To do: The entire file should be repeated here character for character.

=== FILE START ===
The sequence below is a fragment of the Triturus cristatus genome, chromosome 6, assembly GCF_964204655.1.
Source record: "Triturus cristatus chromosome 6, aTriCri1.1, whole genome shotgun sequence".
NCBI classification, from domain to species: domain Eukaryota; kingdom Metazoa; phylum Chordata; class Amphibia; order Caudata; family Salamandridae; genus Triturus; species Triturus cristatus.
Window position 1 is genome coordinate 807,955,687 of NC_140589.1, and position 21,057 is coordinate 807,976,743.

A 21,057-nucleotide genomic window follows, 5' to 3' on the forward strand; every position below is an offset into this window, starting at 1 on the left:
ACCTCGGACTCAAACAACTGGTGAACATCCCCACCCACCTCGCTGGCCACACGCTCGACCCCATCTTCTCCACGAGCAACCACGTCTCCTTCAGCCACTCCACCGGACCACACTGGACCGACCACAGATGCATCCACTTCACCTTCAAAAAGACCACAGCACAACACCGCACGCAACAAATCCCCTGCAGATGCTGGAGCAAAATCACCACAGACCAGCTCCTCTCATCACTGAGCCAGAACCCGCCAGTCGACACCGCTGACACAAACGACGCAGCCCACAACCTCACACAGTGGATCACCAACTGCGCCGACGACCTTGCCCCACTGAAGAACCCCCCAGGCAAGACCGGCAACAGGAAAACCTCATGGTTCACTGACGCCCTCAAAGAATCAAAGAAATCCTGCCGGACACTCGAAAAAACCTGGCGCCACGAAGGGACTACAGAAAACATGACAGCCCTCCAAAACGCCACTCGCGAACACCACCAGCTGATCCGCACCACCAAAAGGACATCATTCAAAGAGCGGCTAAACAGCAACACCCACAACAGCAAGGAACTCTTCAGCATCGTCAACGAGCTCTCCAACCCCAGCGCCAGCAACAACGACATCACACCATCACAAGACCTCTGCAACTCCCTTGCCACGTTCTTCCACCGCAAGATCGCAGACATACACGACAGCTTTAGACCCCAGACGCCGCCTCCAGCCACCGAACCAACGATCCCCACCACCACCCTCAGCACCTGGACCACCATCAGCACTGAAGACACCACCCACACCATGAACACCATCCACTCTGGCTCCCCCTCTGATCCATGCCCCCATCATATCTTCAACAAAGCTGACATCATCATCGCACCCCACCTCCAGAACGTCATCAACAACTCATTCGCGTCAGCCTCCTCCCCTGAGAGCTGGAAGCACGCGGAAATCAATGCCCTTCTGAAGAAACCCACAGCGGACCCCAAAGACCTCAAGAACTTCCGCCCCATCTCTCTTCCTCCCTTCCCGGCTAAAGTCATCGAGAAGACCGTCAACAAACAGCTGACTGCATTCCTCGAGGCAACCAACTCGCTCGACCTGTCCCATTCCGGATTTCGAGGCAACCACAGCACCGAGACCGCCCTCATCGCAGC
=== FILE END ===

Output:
The sequence below is a fragment of the Triturus cristatus genome, chromosome 6, assembly GCF_964204655.1.
Source record: "Triturus cristatus chromosome 6, aTriCri1.1, whole genome shotgun sequence".
NCBI classification, from domain to species: domain Eukaryota; kingdom Metazoa; phylum Chordata; class Amphibia; order Caudata; family Salamandridae; genus Triturus; species Triturus cristatus.
Window position 1 is genome coordinate 807,955,687 of NC_140589.1, and position 21,057 is coordinate 807,976,743.

A 21,057-nucleotide genomic window follows, 5' to 3' on the forward strand; every position below is an offset into this window, starting at 1 on the left:
ACCTCGGACTCAAACAACTGGTGAACATCCCCACCCACCTCGCTGGCCACACGCTCGACCCCATCTTCTCCACGAGCAACCACGTCTCCTTCAGCCACTCCACCGGACCACACTGGACCGACCACAGATGCATCCACTTCACCTTCAAAAAGACCACAGCACAACACCGCACGCAACAAATCCCCTGCAGATGCTGGAGCAAAATCACCACAGACCAGCTCCTCTCATCACTGAGCCAGAACCCGCCAGTCGACACCGCTGACACAAACGACGCAGCCCACAACCTCACACAGTGGATCACCAACTGCGCCGACGACCTTGCCCCACTGAAGAACCCCCCAGGCAAGACCGGCAACAGGAAAACCTCATGGTTCACTGACGCCCTCAAAGAATCAAAGAAATCCTGCCGGACACTCGAAAAAACCTGGCGCCACGAAGGGACTACAGAAAACATGACAGCCCTCCAAAACGCCACTCGCGAACACCACCAGCTGATCCGCACCACCAAAAGGACATCATTCAAAGAGCGGCTAAACAGCAACACCCACAACAGCAAGGAACTCTTCAGCATCGTCAACGAGCTCTCCAACCCCAGCGCCAGCAACAACGACATCACACCATCACAAGACCTCTGCAACTCCCTTGCCACGTTCTTCCACCGCAAGATCGCAGACATACACGACAGCTTTAGACCCCAGACGCCGCCTCCAGCCACCGAACCAACGATCCCCACCACCACCCTCAGCACCTGGACCACCATCAGCACTGAAGACACCACCCACACCATGAACACCATCCACTCTGGCTCCCCCTCTGATCCATGCCCCCATCATATCTTCAACAAAGCTGACATCATCATCGCACCCCACCTCCAGAACGTCATCAACAACTCATTCGCGTCAGCCTCCTCCCCTGAGAGCTGGAAGCACGCGGAAATCAATGCCCTTCTGAAGAAACCCACAGCGGACCCCAAAGACCTCAAGAACTTCCGCCCCATCTCTCTTCCTCCCTTCCCGGCTAAAGTCATCGAGAAGACCGTCAACAAACAGCTGACTGCATTCCTCGAGGCAACCAACTCGCTCGACCTGTCCCATTCCGGATTTCGAGGCAACCACAGCACCGAGACCGCCCTCATCGCAGC